VATICAN CITY, 16 FEB 2011 (VIS) – In his general audience today, held in the Paul VI Hall, the Pope focused his attention on St. John of the Cross, “spiritual friend to St. Teresa and, with her, reformer of the Carmelite religious family. Proclaimed a Doctor of the Church by Pius XI in 1926, he is traditionally known as the ‘Doctor mysticus’, the Mystical Doctor”, the Holy Father said.
John was born to a poor family at Fontiveros near the Spanish town of Avila in 1542 and entered the Carmelite order at Medina del Campo. Ordained a priest in 1567, it was on the occasion of his first Mass that he met Teresa, “who explained to him her plan for the reform of the Carmelites”. In his renewal of his religious profession John took the name “of the Cross” and collaborated enthusiastically in the process of reform, something “which brought him great suffering”, and even led to his imprisonment following an unjust accusation. While preparing a journey to Mexico he fell seriously ill and died in December 1591. He was beatified by Clement X in 1675 and canonised by Benedict XIII in 1726.
St. John of the Cross, said Benedict XVI, “is considered one of most important lyric poets of Spanish literature. He wrote four major works: ‘Ascent of Mount Carmel’, ‘Dark Night of the Soul‘, ‘Spiritual Canticle’ and ‘Living Flame of Love‘.
“In his ‘Spiritual Canticle’ St. John outlines the soul’s journey of purification”, the Holy Father added. “The ‘Living Flame of Love’ continues in the same line, describing in greater detail the condition of union with God. … ‘Ascent of Mount Carmel’ outlines the spiritual itinerary from the point of view of a progressive purification of the soul, which is necessary in order to scale the heights of Christian perfection, symbolised by the summit of Mount Carmel”.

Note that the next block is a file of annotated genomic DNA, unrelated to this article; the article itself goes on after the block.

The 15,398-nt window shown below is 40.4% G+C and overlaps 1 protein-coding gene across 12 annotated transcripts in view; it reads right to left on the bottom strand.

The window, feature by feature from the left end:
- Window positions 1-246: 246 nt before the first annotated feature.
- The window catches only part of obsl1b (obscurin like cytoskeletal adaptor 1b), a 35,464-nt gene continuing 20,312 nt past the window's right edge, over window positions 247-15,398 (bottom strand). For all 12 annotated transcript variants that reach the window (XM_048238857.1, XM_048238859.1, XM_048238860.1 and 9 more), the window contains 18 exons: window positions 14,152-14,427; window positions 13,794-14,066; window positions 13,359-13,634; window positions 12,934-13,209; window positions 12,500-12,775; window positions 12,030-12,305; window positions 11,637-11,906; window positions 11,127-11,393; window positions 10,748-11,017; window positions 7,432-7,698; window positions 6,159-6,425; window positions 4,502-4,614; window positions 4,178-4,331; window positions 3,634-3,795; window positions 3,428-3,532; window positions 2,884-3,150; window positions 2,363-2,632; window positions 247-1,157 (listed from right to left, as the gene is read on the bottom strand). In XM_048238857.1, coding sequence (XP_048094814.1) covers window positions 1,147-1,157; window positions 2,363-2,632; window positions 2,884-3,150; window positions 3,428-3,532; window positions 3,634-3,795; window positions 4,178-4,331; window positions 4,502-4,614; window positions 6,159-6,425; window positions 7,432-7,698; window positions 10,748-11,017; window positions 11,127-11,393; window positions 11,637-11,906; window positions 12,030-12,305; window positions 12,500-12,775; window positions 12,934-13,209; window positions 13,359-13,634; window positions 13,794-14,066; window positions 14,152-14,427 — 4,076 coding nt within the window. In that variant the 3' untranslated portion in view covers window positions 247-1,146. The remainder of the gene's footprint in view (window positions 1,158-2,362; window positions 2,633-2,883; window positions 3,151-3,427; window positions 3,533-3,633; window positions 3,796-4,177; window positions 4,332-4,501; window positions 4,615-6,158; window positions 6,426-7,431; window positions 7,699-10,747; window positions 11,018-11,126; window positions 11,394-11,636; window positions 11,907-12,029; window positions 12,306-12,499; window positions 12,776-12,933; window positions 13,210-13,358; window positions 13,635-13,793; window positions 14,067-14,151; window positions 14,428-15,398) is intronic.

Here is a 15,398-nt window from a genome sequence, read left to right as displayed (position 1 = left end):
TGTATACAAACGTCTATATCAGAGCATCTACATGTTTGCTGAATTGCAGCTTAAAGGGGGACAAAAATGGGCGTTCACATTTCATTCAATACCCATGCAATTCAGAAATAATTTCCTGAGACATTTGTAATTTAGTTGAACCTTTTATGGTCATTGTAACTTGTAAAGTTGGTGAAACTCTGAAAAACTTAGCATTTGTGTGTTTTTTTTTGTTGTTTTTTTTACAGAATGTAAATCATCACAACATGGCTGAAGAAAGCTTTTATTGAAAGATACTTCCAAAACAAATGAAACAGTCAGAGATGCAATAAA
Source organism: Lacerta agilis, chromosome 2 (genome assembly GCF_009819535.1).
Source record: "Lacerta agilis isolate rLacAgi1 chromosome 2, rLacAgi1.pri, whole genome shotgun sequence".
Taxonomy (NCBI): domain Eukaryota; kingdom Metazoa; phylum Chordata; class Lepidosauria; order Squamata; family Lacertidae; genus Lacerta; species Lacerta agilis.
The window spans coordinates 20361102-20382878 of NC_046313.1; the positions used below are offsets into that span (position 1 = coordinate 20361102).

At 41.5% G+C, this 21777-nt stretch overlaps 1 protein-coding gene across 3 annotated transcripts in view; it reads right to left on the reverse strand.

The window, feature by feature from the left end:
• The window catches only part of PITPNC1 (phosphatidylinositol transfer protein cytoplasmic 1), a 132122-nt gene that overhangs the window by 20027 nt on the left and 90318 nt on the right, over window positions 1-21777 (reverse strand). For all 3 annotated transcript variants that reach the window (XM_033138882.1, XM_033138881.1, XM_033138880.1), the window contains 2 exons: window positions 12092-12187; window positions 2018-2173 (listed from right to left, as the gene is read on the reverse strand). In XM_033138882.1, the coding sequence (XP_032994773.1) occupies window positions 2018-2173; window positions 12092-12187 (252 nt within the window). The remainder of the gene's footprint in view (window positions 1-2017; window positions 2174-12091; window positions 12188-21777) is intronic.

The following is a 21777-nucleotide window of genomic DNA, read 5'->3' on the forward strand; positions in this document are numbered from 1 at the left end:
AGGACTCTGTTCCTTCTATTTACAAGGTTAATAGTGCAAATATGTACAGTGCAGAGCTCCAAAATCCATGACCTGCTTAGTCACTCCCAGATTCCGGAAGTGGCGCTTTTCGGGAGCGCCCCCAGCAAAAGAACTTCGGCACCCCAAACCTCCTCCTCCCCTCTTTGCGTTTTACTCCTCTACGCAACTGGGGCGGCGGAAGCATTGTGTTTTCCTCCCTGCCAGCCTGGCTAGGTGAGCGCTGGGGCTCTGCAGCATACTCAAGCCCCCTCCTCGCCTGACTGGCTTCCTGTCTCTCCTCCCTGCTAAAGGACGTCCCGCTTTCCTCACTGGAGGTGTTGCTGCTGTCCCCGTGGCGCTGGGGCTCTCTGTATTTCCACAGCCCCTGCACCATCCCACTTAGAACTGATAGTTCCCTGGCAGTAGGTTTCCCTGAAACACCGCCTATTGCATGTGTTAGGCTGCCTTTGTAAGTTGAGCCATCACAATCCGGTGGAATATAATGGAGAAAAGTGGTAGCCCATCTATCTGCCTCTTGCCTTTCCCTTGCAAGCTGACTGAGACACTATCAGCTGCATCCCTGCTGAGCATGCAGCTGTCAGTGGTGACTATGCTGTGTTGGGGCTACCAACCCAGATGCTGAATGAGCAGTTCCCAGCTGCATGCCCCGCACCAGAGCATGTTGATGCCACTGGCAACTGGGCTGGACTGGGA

The Pope continued his catechesis by explaining how “the ‘Dark Night of the Soul’ describes the ‘passive’ aspect; in other words, God’s contribution to the process of purifying the soul. Human effort alone, in fact, is incapable of reaching the deepest roots of a person’s bad inclinations and habits. It can halt them but not eradicate them completely. To do this, we need a special action by God which radically purifies the spirit and disposes it to the union of love with Him“.
“The rate of increase of faith, hope and charity goes hand in hand with the work of purification and with progressive union with God, until attaining transformation into Him. When this goal is reached, the soul is immersed in Trinitarian life itself. … This is why the Mystical Doctor held that there is no true union of love with God that does not culminate in Trinitarian union”.
The Pope completed his remarks by asking whether the life of St. John of the Cross has anything to say to everyday Christians, or whether it is an example only for the few select souls who can follow the path of purification and mystical ascesis. “The journey with Christ, travelling with Christ … is not an additional weight to the already sufficiently-heavy burden of our lives”, he said. “It is something totally different. … It is a light, a power which helps us carry our everyday burden. … Allowing ourselves to be loved by Christ is the light which helps us to carry the daily burden, and sanctity is not a task we must accomplish on our own, a very difficult task. … Let us ask God to help us become saints, to allow ourselves to be loved by God, which is the vocation and true redemption of us all”.
Published by VIS – Holy See Press Office – Wednesday, February 16, 2011